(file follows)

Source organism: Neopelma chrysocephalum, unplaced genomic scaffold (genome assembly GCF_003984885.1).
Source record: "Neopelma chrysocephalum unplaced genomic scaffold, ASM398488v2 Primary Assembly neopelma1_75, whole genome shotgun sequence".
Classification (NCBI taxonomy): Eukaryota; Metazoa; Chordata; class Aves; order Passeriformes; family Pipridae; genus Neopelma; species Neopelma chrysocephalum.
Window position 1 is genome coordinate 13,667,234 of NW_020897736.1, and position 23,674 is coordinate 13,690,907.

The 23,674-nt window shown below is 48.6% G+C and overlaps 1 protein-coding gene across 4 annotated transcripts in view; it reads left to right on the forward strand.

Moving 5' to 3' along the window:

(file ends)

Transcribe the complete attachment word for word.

Source organism: Neopelma chrysocephalum, unplaced genomic scaffold (genome assembly GCF_003984885.1).
Source record: "Neopelma chrysocephalum unplaced genomic scaffold, ASM398488v2 Primary Assembly neopelma1_75, whole genome shotgun sequence".
Classification (NCBI taxonomy): Eukaryota; Metazoa; Chordata; class Aves; order Passeriformes; family Pipridae; genus Neopelma; species Neopelma chrysocephalum.
Window position 1 is genome coordinate 13,667,234 of NW_020897736.1, and position 23,674 is coordinate 13,690,907.

The 23,674-nt window shown below is 48.6% G+C and overlaps 1 protein-coding gene across 4 annotated transcripts in view; it reads left to right on the forward strand.

Moving 5' to 3' along the window: